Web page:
By Helen Kadirire
The Zimbabwe Republic Police is under-resourced to deploy more cops at the Gulf Complex area in Harare, as incidents of mugging continue to rise, Home Affairs minister Obert Mpofu said.
The Gulf Complex is a busy and densely populated low-end shopping centre near the hectic Market Square bus terminus in central Harare.
Videos of various crimes, including mugging and pick-pocketing, have gone viral on social media, as criminals prey on people at the complex.
Mpofu’s remarks followed a request by Harare West legislator Jessie Majome to increase police presence in the area.
“The area around Chinhoyi Street and Gulf Complex is generally characterised by commuter omnibus termini, flea markets, vendors and other individuals who conduct their informal businesses on the streets. The area is generally congested.”
“It is true that some members of the public have fallen victim to thefts and other dubious deals conducted in the area. One major challenge that the police face in this area is the dense population compared to police presence. Resources permitting, consideration will be made to deploy more officers,” Mpofu said.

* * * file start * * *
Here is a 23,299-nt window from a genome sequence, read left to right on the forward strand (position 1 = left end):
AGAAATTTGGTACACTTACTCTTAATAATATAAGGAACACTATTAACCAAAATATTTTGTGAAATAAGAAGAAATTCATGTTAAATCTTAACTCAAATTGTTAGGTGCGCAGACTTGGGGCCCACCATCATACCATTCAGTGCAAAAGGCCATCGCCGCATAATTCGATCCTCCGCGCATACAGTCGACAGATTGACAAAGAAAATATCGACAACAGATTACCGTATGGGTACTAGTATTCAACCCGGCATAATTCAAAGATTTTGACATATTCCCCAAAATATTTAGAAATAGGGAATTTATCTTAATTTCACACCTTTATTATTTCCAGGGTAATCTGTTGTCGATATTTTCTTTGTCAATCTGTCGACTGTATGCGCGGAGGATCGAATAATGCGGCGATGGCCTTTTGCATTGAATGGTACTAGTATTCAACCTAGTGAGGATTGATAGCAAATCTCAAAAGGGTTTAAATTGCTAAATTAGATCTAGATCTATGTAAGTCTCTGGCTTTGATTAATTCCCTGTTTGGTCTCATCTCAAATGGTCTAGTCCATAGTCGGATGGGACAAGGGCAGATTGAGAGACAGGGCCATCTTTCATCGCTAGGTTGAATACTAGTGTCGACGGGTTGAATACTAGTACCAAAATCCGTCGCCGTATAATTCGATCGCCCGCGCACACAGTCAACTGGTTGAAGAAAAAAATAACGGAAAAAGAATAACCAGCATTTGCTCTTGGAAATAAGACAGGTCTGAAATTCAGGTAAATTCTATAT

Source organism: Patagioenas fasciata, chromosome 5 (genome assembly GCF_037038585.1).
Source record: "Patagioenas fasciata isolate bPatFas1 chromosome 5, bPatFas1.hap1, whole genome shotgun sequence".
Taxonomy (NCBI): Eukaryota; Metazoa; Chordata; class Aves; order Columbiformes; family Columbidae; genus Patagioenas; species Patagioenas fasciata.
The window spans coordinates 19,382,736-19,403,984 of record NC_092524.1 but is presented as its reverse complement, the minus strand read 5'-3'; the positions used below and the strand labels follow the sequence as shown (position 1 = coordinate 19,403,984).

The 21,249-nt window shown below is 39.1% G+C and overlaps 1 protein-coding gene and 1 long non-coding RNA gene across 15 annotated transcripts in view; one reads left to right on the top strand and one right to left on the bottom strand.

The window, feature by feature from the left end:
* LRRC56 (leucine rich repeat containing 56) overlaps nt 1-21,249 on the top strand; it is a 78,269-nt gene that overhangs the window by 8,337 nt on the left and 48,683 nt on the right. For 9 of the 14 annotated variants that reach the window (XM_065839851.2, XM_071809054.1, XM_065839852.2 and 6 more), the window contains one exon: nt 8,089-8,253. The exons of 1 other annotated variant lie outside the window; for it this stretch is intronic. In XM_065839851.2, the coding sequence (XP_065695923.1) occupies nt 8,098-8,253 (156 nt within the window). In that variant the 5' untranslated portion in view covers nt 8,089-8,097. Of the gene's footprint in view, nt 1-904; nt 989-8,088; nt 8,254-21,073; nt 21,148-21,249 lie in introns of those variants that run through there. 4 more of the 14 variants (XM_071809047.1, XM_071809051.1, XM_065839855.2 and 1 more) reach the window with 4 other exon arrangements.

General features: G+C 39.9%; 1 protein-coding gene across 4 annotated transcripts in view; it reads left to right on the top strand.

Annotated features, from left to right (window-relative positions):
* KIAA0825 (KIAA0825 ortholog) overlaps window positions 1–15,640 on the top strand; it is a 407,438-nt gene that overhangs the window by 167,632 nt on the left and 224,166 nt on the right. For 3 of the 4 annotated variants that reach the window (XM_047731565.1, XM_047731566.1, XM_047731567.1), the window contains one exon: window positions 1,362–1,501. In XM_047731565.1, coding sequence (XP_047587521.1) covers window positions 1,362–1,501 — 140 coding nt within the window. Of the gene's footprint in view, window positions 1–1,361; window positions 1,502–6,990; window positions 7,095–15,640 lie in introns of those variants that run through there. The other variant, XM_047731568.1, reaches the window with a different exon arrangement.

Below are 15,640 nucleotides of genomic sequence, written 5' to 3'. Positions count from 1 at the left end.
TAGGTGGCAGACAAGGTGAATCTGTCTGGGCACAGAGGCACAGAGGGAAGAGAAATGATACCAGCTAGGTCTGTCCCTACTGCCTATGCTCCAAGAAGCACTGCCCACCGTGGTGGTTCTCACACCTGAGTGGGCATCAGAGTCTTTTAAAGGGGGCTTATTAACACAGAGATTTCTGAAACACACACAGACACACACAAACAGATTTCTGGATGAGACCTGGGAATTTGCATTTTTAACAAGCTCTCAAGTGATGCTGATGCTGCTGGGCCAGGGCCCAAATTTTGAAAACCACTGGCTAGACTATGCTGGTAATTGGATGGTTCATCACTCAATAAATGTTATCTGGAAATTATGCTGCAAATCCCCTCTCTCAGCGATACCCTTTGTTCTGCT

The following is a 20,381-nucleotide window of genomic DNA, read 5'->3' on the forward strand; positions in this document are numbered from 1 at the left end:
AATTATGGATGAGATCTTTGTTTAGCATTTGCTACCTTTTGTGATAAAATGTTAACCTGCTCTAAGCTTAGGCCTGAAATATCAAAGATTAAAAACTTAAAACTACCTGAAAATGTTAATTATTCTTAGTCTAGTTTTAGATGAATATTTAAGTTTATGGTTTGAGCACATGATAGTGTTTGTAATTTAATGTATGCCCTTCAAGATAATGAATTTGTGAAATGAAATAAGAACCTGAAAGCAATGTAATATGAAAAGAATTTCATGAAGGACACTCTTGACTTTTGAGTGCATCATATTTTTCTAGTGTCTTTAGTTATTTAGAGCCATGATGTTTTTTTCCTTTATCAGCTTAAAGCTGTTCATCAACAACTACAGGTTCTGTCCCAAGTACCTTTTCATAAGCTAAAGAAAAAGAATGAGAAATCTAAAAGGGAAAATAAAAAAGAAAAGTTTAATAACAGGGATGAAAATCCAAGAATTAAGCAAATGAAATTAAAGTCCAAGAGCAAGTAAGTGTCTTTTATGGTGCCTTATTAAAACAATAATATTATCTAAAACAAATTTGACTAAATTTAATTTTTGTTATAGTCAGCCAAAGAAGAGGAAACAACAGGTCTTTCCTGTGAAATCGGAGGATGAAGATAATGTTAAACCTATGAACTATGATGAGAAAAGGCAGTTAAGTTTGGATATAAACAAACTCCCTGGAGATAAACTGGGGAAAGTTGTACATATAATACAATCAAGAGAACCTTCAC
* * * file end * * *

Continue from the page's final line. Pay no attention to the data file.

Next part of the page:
He added that cops deployed to patrol and arrest criminals in the area are both in uniform and civilian attire.
Mpofu said to some extent, police’s presence in the heavily congested area would deter some criminals from their illegal activities.
“The police also conduct awareness campaigns to alert members of the public on issues pertaining to common crimes such as mugging, pick pocketing and plain robbery that occur in the mentioned area,” he said.
Observers have attributed the rising level of crime in Zimbabwe to economic hardships and deepening poverty.
Zimbabwe is deep in the throes of a debilitating economic crisis, which has led to company closures and the consequent loss of jobs by hundreds of thousands.
Many have been left with no option but to either be criminals or vendors on the streets.
According to the Africa 2016 Wealth Report, Zimbabwe has been ranked as the country with the poorest people on the continent, with average wealth of $200 per person. DailyNews